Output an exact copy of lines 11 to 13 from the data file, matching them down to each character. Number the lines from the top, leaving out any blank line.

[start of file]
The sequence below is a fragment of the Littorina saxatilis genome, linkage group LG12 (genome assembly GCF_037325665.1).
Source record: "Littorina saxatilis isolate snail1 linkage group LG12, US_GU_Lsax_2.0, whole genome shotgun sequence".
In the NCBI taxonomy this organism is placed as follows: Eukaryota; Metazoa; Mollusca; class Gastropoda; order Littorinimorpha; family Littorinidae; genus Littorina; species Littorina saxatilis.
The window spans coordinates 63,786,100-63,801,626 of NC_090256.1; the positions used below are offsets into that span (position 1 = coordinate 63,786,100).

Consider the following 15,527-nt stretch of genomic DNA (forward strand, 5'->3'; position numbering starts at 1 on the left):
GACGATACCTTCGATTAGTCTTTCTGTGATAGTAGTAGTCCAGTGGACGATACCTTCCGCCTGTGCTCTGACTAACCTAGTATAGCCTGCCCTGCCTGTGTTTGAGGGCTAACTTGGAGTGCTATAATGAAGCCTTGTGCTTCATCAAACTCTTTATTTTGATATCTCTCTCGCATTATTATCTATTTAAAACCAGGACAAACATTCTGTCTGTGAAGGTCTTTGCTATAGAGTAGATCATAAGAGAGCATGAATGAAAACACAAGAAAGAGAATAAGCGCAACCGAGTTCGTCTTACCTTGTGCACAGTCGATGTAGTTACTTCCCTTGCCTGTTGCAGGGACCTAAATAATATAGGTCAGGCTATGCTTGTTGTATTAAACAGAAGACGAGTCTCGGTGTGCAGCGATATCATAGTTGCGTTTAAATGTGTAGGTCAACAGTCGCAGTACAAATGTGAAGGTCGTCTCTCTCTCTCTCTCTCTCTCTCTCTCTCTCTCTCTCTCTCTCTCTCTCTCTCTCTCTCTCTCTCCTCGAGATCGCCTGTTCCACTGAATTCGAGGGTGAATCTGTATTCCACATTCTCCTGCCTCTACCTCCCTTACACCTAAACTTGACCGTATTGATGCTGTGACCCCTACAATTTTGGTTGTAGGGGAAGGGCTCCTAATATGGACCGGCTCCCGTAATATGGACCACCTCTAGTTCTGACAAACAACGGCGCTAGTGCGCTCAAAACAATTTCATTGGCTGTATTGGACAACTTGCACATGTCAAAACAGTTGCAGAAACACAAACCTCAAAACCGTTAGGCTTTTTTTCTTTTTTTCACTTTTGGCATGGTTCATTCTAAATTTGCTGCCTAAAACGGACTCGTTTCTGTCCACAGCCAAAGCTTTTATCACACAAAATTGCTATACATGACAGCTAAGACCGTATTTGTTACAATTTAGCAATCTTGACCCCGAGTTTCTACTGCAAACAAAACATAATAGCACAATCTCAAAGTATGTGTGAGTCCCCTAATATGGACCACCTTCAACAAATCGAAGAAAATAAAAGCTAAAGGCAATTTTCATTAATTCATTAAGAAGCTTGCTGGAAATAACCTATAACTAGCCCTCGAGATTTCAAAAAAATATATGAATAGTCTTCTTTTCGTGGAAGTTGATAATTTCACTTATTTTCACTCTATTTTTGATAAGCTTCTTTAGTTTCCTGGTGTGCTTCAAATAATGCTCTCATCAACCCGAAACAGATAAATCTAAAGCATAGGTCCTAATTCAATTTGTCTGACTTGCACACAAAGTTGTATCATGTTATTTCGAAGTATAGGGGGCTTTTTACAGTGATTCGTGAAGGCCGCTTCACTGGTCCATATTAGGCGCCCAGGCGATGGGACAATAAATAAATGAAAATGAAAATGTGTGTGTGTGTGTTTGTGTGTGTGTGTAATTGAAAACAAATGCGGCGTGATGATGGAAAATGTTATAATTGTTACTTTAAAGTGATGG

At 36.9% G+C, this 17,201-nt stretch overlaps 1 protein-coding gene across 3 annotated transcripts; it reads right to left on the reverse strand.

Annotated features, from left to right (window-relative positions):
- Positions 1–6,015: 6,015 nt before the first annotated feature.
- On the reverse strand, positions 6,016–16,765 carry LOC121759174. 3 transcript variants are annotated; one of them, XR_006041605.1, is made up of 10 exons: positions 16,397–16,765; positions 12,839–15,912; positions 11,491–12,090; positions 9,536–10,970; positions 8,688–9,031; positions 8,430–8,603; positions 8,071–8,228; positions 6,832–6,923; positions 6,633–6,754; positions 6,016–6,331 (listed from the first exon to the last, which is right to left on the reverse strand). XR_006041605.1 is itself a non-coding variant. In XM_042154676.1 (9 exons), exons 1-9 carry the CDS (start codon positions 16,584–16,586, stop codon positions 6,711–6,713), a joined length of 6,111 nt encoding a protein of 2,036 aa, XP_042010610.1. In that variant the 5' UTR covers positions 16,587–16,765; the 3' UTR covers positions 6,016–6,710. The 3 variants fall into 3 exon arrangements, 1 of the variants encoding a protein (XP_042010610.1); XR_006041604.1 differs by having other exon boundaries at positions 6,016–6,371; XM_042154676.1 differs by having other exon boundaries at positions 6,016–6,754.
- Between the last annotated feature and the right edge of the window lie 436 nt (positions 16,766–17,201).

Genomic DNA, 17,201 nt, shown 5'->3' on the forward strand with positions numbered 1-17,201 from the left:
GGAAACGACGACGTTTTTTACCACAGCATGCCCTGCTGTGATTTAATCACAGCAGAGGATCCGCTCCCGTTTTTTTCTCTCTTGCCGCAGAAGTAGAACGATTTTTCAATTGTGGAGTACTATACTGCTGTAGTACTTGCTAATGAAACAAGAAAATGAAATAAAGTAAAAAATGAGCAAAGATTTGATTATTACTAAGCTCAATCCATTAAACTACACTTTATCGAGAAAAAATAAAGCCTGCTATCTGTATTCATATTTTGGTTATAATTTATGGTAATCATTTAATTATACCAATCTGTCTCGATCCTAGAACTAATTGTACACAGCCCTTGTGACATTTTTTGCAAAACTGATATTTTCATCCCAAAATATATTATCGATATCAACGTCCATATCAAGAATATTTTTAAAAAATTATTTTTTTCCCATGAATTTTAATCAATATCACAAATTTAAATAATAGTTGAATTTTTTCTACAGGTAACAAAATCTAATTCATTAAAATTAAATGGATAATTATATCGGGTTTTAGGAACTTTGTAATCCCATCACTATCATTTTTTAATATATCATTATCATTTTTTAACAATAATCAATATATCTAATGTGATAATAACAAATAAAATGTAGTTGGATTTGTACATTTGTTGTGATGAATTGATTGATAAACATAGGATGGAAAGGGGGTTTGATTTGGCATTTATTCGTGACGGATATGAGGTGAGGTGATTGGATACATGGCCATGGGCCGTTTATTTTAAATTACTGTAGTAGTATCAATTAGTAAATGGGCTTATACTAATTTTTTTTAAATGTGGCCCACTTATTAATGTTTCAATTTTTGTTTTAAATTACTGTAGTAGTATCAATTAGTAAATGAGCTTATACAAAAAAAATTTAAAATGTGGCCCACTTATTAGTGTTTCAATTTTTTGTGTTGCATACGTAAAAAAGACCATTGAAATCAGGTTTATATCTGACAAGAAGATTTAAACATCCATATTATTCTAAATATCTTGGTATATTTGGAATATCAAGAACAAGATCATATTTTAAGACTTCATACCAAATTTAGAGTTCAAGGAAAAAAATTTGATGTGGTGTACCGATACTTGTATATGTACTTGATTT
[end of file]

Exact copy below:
- Between the last annotated feature and the right edge of the window lie 436 nt (positions 16,766–17,201).

Genomic DNA, 17,201 nt, shown 5'->3' on the forward strand with positions numbered 1-17,201 from the left:
GGAAACGACGACGTTTTTTACCACAGCATGCCCTGCTGTGATTTAATCACAGCAGAGGATCCGCTCCCGTTTTTTTCTCTCTTGCCGCAGAAGTAGAACGATTTTTCAATTGTGGAGTACTATACTGCTGTAGTACTTGCTAATGAAACAAGAAAATGAAATAAAGTAAAAAATGAGCAAAGATTTGATTATTACTAAGCTCAATCCATTAAACTACACTTTATCGAGAAAAAATAAAGCCTGCTATCTGTATTCATATTTTGGTTATAATTTATGGTAATCATTTAATTATACCAATCTGTCTCGATCCTAGAACTAATTGTACACAGCCCTTGTGACATTTTTTGCAAAACTGATATTTTCATCCCAAAATATATTATCGATATCAACGTCCATATCAAGAATATTTTTAAAAAATTATTTTTTTCCCATGAATTTTAATCAATATCACAAATTTAAATAATAGTTGAATTTTTTCTACAGGTAACAAAATCTAATTCATTAAAATTAAATGGATAATTATATCGGGTTTTAGGAACTTTGTAATCCCATCACTATCATTTTTTAATATATCATTATCATTTTTTAACAATAATCAATATATCTAATGTGATAATAACAAATAAAATGTAGTTGGATTTGTACATTTGTTGTGATGAATTGATTGATAAACATAGGATGGAAAGGGGGTTTGATTTGGCATTTATTCGTGACGGATATGAGGTGAGGTGATTGGATACATGGCCATGGGCCGTTTATTTTAAATTACTGTAGTAGTATCAATTAGTAAATGGGCTTATACTAATTTTTTTTAAATGTGGCCCACTTATTAATGTTTCAATTTTTGTTTTAAATTACTGTAGTAGTATCAATTAGTAAATGAGCTTATACAAAAAAAATTTAAAATGTGGCCCACTTATTAGTGTTTCAATTTTTTGTGTTGCATACGTAAAAAAGACCATTGAAATCAGGTTTATATCTGACAAGAAGATTTAAACATCCATATTATTCTAAATATCTTGGTATATTTGGAATATCAAGAACAAGATCATATTTTAAGACTTCATACCAAATTTAGAGTTCAAGGAAAAAAATTTGATGTGGTGTACCGATACTTGTATATGTACTTGATTT